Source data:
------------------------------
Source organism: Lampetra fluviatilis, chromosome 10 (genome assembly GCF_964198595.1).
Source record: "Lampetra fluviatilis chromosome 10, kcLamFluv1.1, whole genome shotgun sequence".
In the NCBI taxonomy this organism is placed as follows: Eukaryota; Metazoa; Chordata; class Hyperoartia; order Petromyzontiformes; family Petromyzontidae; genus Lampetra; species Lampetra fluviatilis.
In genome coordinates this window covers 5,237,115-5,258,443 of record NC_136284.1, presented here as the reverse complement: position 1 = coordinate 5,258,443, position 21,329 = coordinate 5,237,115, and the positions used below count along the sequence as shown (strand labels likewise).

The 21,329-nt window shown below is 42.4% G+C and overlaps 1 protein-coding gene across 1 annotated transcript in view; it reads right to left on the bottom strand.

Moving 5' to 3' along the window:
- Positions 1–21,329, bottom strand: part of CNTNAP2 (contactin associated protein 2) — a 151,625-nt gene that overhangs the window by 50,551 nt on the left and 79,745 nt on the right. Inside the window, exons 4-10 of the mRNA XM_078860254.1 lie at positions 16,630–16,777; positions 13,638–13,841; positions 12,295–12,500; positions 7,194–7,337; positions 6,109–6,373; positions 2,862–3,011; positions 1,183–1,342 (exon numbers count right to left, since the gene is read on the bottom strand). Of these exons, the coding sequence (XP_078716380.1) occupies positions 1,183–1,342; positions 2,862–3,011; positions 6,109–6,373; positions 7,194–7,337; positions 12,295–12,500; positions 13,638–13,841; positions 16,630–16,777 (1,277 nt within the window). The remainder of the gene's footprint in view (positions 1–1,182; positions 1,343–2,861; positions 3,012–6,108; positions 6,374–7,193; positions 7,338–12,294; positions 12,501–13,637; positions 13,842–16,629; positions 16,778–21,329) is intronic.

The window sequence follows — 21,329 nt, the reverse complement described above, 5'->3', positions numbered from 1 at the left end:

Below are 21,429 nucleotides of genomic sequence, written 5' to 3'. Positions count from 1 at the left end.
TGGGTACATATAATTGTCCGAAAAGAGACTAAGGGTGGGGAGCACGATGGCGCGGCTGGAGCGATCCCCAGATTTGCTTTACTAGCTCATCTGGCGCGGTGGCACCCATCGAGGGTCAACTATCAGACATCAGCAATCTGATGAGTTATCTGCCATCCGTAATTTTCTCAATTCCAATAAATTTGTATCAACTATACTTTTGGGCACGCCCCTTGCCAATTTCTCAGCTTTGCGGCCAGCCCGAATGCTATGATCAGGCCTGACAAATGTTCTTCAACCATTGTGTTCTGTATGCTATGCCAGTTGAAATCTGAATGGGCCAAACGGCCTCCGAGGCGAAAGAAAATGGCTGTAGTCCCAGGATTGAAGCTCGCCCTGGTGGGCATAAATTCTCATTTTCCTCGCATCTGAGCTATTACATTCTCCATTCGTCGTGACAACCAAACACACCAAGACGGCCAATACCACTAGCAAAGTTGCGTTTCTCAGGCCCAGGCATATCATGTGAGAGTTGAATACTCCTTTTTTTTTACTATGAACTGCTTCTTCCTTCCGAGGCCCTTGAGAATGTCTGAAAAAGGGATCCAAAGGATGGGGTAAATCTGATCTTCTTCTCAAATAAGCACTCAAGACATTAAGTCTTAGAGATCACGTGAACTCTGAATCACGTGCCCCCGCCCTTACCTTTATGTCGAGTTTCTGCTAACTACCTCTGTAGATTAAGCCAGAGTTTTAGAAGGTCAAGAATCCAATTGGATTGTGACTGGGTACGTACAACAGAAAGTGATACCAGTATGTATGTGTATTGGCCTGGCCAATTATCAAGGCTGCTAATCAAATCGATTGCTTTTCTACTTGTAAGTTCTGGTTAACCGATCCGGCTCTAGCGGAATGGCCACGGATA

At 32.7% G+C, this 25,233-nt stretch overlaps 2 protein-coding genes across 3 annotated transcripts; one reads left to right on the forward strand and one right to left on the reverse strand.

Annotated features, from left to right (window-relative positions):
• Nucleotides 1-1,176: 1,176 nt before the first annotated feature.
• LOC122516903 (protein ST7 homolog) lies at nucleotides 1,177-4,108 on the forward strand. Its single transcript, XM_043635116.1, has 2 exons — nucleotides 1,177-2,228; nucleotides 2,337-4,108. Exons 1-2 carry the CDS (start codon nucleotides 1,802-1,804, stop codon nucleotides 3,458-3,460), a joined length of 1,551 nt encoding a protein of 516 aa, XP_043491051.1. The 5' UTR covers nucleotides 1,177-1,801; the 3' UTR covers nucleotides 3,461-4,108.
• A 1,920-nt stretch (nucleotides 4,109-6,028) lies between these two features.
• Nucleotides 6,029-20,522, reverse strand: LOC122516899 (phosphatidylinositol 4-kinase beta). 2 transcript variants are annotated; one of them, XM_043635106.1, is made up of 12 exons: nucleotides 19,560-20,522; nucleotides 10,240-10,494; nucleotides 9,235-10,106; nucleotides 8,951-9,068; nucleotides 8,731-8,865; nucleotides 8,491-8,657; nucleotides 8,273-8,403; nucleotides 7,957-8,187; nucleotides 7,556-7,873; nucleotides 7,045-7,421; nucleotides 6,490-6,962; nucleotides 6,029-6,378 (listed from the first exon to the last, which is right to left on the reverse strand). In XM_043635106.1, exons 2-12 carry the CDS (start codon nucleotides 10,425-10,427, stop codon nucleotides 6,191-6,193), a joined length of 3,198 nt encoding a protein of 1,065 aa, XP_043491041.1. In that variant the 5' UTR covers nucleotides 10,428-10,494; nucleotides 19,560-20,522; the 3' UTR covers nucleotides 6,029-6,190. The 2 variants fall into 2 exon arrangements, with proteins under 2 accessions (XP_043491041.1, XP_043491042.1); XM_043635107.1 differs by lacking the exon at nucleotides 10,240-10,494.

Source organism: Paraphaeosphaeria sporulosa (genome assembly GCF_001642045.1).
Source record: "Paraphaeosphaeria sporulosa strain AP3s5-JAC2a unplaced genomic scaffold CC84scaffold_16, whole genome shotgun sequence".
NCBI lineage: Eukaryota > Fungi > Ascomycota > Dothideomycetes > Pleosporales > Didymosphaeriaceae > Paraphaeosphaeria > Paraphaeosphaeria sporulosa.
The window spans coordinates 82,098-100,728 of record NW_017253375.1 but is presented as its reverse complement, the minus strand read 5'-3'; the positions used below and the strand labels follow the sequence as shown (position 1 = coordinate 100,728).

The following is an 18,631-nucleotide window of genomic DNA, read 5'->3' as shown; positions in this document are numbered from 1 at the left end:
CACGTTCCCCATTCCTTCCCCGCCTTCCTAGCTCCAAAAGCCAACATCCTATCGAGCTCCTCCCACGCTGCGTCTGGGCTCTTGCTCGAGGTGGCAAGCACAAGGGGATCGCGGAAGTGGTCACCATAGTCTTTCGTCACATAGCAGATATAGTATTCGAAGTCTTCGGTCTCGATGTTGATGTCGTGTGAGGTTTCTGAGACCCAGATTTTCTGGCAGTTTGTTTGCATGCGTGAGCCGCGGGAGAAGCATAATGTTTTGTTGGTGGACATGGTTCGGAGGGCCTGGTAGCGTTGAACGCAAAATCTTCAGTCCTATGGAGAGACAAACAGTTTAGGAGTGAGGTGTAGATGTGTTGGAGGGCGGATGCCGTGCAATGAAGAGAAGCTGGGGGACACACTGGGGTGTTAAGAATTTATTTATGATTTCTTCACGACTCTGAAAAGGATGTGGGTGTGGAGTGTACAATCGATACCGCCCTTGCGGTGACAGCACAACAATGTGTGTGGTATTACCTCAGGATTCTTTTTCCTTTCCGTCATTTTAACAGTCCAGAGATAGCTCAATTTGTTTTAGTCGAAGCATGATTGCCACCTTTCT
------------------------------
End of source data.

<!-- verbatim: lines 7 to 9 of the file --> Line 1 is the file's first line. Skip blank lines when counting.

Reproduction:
- Positions 1–21,329, bottom strand: part of CNTNAP2 (contactin associated protein 2) — a 151,625-nt gene that overhangs the window by 50,551 nt on the left and 79,745 nt on the right. Inside the window, exons 4-10 of the mRNA XM_078860254.1 lie at positions 16,630–16,777; positions 13,638–13,841; positions 12,295–12,500; positions 7,194–7,337; positions 6,109–6,373; positions 2,862–3,011; positions 1,183–1,342 (exon numbers count right to left, since the gene is read on the bottom strand). Of these exons, the coding sequence (XP_078716380.1) occupies positions 1,183–1,342; positions 2,862–3,011; positions 6,109–6,373; positions 7,194–7,337; positions 12,295–12,500; positions 13,638–13,841; positions 16,630–16,777 (1,277 nt within the window). The remainder of the gene's footprint in view (positions 1–1,182; positions 1,343–2,861; positions 3,012–6,108; positions 6,374–7,193; positions 7,338–12,294; positions 12,501–13,637; positions 13,842–16,629; positions 16,778–21,329) is intronic.

The window sequence follows — 21,329 nt, the reverse complement described above, 5'->3', positions numbered from 1 at the left end:

Below are 21,429 nucleotides of genomic sequence, written 5' to 3'. Positions count from 1 at the left end.